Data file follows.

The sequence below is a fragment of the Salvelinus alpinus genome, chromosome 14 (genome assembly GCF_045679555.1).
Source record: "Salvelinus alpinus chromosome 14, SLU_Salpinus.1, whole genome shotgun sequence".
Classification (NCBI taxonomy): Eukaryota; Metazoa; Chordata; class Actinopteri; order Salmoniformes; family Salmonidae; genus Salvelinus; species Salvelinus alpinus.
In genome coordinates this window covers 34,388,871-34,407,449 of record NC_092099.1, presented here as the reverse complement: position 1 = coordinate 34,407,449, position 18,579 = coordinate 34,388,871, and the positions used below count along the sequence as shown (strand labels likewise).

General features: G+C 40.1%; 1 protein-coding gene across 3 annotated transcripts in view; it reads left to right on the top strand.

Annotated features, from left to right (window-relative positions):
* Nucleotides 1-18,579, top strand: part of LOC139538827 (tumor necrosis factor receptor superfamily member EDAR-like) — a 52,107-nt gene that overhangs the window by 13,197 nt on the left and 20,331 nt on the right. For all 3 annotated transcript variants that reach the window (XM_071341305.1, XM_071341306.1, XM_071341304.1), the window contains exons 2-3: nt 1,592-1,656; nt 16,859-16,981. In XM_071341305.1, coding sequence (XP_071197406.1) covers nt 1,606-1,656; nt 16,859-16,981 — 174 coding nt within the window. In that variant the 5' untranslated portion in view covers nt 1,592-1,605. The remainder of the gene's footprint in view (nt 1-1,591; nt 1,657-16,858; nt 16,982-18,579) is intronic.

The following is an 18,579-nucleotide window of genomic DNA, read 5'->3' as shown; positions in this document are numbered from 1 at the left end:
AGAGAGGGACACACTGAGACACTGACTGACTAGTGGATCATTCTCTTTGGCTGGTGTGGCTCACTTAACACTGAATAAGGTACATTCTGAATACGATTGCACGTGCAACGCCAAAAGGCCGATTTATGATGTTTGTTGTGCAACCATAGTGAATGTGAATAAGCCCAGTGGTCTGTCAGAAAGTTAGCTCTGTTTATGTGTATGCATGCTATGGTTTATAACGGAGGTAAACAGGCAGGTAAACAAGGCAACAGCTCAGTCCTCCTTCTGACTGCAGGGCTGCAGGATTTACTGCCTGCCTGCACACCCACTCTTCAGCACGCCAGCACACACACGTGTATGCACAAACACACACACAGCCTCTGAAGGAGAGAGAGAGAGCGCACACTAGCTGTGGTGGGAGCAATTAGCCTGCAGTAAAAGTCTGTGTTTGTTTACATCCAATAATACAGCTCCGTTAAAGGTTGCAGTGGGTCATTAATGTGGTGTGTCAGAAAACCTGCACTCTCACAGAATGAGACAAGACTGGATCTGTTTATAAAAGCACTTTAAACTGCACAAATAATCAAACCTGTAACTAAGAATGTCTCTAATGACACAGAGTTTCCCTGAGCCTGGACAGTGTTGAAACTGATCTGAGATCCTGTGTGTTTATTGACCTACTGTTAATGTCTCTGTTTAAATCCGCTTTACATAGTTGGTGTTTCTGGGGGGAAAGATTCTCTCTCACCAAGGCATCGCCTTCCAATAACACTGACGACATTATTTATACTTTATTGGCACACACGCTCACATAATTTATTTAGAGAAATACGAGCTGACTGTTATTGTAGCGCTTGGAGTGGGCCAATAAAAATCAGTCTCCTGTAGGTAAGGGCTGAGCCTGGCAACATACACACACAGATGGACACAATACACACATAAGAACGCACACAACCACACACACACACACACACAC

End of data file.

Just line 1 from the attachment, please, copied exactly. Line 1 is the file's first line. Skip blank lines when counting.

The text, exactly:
The sequence below is a fragment of the Salvelinus alpinus genome, chromosome 14 (genome assembly GCF_045679555.1).